When reading this, did you chuckle? “Yeah, right…”



    Twenty years into my practice, I nearly quit. The reality of my life wasn’t anything near that vision. “There are a thousand different ways I can make a living that isn’t the grind that I’ve built for myself,” I thought.  



    Before I threw everything away to start anew, at the advice of a good friend and colleague, I reluctantly enrolled in a coaching program. What I learned changed the arc of my life.



    I hadn’t nurtured a career, instead, I built a 24/7 stressful job. I was doing too much. Despite my cash flow concerns, there wasn’t a good reason to avoid hiring the staff required to enable me to work at my highest and best use.



    My practice took off. I also learned that I am a “Quick Start” on the Kolbe Index, meaning that I am an entrepreneurial visionary, and more comfortable with risk than most. As such, however, I need others who are into detail and follow-through. So, I surrounded myself with attorneys and support staff who have complementary skills to mine.



    Over the years, I enjoyed free time and vacations with my growing family. My three daughters are now all adults, the oldest will be married next July. My wife and I recently celebrated our 32nd wedding anniversary.



    My success building this machine, however, caused more stress. As we grew, I discovered that solving some problems led to others. I hadn’t paid attention to the types of clients I was bringing in. Our hiring, on-boarding, and training process wasn’t fine-tuned, not all team members were right-fit.



    I was like the proverbial frog in the pot of water. Ironically, during a swim with my triathlon team, I suddenly felt a crushing feeling in my chest. Thankfully, I didn’t suffer a heart attack, but the ER trip resulted in an emergency triple bypass.



    My surgery resulted in self-reflection and more changes.  That’s the thing about learning. It never ends, you constantly strive for better.



    A source of joy that I have is sharing my knowledge and experience running a boutique practice with 30+ years in trust and estate work. That’s why I started The Freedom Practice. I continue to attend several coaching and mastermind groups, spending tens of thousands of dollars annually. Two weeks ago, I was in a marketing mastermind group where we gained unique insight into social media strategies.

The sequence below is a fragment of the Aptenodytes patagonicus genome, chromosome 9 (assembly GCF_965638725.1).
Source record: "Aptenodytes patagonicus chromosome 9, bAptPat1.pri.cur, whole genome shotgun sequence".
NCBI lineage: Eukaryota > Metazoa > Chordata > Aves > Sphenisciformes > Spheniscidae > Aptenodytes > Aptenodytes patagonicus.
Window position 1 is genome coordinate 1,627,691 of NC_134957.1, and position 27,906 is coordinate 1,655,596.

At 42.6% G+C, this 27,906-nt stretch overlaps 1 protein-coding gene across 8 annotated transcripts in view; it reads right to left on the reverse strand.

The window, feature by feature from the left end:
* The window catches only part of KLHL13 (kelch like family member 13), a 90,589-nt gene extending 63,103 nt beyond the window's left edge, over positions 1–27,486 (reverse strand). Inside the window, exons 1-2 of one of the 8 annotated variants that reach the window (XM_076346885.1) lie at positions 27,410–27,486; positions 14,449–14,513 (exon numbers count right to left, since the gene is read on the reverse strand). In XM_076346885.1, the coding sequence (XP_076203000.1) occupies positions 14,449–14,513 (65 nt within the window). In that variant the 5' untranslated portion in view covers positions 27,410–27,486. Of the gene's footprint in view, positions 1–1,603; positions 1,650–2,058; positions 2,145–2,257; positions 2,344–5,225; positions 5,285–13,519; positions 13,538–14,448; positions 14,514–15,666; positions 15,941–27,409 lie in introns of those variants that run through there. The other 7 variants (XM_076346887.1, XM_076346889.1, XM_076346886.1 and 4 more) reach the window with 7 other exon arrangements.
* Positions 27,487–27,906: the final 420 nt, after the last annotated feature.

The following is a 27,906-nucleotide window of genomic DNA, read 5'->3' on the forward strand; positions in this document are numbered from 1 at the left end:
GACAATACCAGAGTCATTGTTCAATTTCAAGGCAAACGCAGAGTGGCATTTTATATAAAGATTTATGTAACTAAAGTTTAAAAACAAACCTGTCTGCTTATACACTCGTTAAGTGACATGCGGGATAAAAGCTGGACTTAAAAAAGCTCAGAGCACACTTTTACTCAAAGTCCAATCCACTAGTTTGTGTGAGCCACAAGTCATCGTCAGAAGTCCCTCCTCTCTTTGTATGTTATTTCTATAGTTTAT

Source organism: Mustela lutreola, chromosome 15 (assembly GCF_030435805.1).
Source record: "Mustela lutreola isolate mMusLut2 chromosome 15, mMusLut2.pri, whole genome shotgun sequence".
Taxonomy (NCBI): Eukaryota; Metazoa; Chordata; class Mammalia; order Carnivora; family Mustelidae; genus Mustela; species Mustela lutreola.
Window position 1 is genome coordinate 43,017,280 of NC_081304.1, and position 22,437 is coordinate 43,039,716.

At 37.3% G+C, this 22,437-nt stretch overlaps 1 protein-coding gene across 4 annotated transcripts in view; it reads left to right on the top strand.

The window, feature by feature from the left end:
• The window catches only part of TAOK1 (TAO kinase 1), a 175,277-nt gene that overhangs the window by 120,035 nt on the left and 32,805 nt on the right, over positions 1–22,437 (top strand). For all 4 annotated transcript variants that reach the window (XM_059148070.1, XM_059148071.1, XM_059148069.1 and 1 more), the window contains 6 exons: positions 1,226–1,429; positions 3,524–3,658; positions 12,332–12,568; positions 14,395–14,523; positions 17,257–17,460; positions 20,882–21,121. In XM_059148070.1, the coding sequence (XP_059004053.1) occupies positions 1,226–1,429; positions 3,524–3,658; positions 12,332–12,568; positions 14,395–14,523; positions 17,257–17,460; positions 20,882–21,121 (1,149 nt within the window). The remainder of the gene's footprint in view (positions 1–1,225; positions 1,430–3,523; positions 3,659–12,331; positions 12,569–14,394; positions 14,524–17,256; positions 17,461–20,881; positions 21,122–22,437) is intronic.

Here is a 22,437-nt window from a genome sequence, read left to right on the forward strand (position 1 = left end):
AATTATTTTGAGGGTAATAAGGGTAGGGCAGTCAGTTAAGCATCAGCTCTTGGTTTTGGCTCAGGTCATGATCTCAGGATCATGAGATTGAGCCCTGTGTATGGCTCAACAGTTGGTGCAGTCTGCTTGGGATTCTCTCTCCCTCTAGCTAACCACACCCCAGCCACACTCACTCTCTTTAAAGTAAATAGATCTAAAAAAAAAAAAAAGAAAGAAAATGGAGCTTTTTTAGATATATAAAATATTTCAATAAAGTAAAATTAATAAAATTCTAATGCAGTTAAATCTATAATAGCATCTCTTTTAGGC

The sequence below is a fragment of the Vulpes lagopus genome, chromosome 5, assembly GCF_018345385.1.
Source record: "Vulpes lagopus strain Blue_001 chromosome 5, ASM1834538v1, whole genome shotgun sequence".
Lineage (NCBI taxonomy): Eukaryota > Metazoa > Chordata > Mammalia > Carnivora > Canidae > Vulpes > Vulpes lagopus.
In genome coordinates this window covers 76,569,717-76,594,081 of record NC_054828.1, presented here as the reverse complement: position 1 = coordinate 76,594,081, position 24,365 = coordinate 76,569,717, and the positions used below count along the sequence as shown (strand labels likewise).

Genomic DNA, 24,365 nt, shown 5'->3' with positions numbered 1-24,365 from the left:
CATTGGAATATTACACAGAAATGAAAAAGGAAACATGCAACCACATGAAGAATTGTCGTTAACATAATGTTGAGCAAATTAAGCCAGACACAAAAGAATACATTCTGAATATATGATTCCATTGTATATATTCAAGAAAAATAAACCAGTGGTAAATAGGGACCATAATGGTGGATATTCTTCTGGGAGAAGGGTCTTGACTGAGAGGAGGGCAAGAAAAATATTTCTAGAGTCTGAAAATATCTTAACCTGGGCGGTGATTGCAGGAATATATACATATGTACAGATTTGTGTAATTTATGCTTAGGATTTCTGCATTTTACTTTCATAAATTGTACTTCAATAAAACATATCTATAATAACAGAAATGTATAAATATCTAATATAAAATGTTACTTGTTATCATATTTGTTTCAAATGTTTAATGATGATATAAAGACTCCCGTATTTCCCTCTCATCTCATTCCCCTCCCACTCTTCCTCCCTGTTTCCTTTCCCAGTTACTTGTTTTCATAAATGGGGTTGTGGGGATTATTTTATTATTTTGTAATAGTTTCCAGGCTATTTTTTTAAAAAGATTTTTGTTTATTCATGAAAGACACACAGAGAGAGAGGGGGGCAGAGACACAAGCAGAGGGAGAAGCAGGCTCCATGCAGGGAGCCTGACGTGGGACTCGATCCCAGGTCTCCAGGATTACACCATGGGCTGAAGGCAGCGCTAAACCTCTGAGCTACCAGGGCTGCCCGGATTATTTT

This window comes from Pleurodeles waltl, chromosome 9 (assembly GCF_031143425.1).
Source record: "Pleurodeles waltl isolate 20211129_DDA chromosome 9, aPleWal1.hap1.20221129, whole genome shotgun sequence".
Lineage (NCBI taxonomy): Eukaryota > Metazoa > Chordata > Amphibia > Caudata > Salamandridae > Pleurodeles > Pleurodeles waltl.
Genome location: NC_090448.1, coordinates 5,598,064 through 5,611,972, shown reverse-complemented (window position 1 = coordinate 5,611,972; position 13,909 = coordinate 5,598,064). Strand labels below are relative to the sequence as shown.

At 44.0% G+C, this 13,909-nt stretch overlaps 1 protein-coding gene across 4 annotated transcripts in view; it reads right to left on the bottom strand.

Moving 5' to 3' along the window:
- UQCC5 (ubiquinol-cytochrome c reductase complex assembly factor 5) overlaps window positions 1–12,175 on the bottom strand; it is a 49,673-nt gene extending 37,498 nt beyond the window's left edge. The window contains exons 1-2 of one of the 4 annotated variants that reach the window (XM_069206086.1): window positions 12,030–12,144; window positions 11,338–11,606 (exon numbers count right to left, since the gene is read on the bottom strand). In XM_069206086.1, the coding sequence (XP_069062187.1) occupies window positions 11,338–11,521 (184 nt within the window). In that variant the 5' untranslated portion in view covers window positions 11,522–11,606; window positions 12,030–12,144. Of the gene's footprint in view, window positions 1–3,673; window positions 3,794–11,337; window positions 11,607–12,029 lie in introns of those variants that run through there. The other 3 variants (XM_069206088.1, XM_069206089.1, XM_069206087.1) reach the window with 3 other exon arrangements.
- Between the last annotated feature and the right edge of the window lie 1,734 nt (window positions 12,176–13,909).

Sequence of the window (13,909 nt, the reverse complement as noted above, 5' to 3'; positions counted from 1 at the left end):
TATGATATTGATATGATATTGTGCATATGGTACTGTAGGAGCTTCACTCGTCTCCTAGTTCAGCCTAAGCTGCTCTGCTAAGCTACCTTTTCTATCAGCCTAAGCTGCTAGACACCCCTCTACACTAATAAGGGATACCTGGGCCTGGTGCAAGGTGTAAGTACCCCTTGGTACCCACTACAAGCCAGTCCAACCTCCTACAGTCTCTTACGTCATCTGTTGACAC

Several other members of my office team also attend coaching groups from technology to team building. We invest in ourselves and in our future.



    We take what we learn, adapting it into our practice to see if it works. When I say “works” it must work on many different levels. For our clients, and for ourselves in the sense that new systems and processes must reduce, not add to, stress.



    In our programs, we share everything with you. Implementing systems and processes, hiring right-fit team members, incorporating automation and technology, marketing for A+ clients. I’m much closer to that career I envisioned upon graduating from law school. Since we’re wills, trust, and estate office, that’s what we know, and who we coach. No one else.



    On your journey to your vision, you can avoid the potholes in the road that I experie...

    • 5 min
    Freedom Practice Podcast - Practice Xcelerator Event Ep. 15

    Freedom Practice Podcast - Practice Xcelerator Event Ep. 15

     































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    Taking Care of Yourself in Stressful Times

    If you owned a million-dollar racehorse, you’d feed it the best diet, give it plenty of exercise, training, and ensure it had enough sleep. You’d take all necessary steps to protect a major income-generating investment.



    Aren’t YOU that million-dollar racehorse? 



    I understand that your estate planning practice is going gangbusters due to proposed tax legislation and clients’ mortality concerns. You might be working sixty-hour weeks plus. Your clients are grumpy, and your staff is harried. There are not enough hours in the day or hands in the office to get the work done. At home, your spouse and children spend too much screen time conducting work or learning virtually. Everyone around you is on edge.



    You’re racing the Kentucky Derby, Preakness and Belmont Stakes. Every. Single. Week.